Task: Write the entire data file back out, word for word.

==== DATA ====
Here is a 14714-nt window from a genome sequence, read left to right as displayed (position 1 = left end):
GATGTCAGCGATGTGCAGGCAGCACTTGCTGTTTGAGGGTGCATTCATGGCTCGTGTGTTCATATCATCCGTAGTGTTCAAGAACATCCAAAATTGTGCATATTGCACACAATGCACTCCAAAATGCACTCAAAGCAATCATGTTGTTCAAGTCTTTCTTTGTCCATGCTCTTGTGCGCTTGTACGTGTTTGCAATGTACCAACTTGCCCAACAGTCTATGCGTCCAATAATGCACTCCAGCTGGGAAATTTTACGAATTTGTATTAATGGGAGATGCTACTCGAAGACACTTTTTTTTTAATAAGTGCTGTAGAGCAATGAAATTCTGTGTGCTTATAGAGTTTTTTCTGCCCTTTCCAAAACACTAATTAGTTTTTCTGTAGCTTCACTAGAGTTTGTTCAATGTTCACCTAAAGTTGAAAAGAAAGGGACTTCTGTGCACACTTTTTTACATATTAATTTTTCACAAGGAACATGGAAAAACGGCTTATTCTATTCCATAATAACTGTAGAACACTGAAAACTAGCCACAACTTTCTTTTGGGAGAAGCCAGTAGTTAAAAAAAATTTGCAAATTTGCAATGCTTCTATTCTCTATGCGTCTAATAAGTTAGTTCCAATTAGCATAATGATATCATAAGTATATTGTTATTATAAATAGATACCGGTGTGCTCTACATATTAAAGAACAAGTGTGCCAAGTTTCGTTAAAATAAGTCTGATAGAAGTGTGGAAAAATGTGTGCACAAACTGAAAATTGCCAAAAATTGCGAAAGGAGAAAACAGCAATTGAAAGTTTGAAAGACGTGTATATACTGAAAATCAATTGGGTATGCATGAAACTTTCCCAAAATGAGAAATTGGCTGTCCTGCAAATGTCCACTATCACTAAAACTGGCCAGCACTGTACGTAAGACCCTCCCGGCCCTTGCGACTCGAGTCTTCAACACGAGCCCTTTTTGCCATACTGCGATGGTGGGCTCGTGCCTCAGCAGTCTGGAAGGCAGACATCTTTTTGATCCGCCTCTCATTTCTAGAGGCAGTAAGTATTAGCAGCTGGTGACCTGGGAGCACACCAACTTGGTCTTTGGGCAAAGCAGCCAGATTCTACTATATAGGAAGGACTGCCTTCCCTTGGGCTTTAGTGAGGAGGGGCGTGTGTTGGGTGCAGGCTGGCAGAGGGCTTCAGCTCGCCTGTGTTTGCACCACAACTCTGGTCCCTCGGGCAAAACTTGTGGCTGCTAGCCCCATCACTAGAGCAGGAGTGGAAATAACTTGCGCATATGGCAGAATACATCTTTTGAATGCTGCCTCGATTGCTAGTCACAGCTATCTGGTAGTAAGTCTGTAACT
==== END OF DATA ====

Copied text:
Here is a 14714-nt window from a genome sequence, read left to right as displayed (position 1 = left end):
GATGTCAGCGATGTGCAGGCAGCACTTGCTGTTTGAGGGTGCATTCATGGCTCGTGTGTTCATATCATCCGTAGTGTTCAAGAACATCCAAAATTGTGCATATTGCACACAATGCACTCCAAAATGCACTCAAAGCAATCATGTTGTTCAAGTCTTTCTTTGTCCATGCTCTTGTGCGCTTGTACGTGTTTGCAATGTACCAACTTGCCCAACAGTCTATGCGTCCAATAATGCACTCCAGCTGGGAAATTTTACGAATTTGTATTAATGGGAGATGCTACTCGAAGACACTTTTTTTTTAATAAGTGCTGTAGAGCAATGAAATTCTGTGTGCTTATAGAGTTTTTTCTGCCCTTTCCAAAACACTAATTAGTTTTTCTGTAGCTTCACTAGAGTTTGTTCAATGTTCACCTAAAGTTGAAAAGAAAGGGACTTCTGTGCACACTTTTTTACATATTAATTTTTCACAAGGAACATGGAAAAACGGCTTATTCTATTCCATAATAACTGTAGAACACTGAAAACTAGCCACAACTTTCTTTTGGGAGAAGCCAGTAGTTAAAAAAAATTTGCAAATTTGCAATGCTTCTATTCTCTATGCGTCTAATAAGTTAGTTCCAATTAGCATAATGATATCATAAGTATATTGTTATTATAAATAGATACCGGTGTGCTCTACATATTAAAGAACAAGTGTGCCAAGTTTCGTTAAAATAAGTCTGATAGAAGTGTGGAAAAATGTGTGCACAAACTGAAAATTGCCAAAAATTGCGAAAGGAGAAAACAGCAATTGAAAGTTTGAAAGACGTGTATATACTGAAAATCAATTGGGTATGCATGAAACTTTCCCAAAATGAGAAATTGGCTGTCCTGCAAATGTCCACTATCACTAAAACTGGCCAGCACTGTACGTAAGACCCTCCCGGCCCTTGCGACTCGAGTCTTCAACACGAGCCCTTTTTGCCATACTGCGATGGTGGGCTCGTGCCTCAGCAGTCTGGAAGGCAGACATCTTTTTGATCCGCCTCTCATTTCTAGAGGCAGTAAGTATTAGCAGCTGGTGACCTGGGAGCACACCAACTTGGTCTTTGGGCAAAGCAGCCAGATTCTACTATATAGGAAGGACTGCCTTCCCTTGGGCTTTAGTGAGGAGGGGCGTGTGTTGGGTGCAGGCTGGCAGAGGGCTTCAGCTCGCCTGTGTTTGCACCACAACTCTGGTCCCTCGGGCAAAACTTGTGGCTGCTAGCCCCATCACTAGAGCAGGAGTGGAAATAACTTGCGCATATGGCAGAATACATCTTTTGAATGCTGCCTCGATTGCTAGTCACAGCTATCTGGTAGTAAGTCTGTAACT